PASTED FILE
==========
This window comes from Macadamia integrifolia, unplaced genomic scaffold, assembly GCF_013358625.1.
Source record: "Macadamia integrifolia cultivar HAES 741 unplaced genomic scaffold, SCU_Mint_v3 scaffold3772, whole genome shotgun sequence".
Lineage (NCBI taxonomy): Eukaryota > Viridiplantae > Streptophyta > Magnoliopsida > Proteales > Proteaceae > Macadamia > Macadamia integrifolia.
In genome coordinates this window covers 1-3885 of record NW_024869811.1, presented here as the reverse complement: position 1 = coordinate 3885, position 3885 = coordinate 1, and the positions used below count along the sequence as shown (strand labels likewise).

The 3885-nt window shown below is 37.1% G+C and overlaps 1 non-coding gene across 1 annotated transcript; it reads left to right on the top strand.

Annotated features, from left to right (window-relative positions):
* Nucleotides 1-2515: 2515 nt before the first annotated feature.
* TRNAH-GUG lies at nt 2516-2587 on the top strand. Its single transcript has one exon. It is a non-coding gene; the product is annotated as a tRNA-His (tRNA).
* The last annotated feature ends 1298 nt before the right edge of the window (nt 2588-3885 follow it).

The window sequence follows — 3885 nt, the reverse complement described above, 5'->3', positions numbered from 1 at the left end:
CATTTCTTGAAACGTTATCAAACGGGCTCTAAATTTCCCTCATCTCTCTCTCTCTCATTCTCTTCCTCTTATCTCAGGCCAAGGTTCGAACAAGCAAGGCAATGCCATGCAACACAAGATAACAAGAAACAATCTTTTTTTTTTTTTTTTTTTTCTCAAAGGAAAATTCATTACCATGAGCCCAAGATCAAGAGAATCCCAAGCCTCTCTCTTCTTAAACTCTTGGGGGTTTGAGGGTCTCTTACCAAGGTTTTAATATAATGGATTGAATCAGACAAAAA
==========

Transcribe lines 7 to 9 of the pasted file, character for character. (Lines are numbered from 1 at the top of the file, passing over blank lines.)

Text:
* Nucleotides 1-2515: 2515 nt before the first annotated feature.
* TRNAH-GUG lies at nt 2516-2587 on the top strand. Its single transcript has one exon. It is a non-coding gene; the product is annotated as a tRNA-His (tRNA).
* The last annotated feature ends 1298 nt before the right edge of the window (nt 2588-3885 follow it).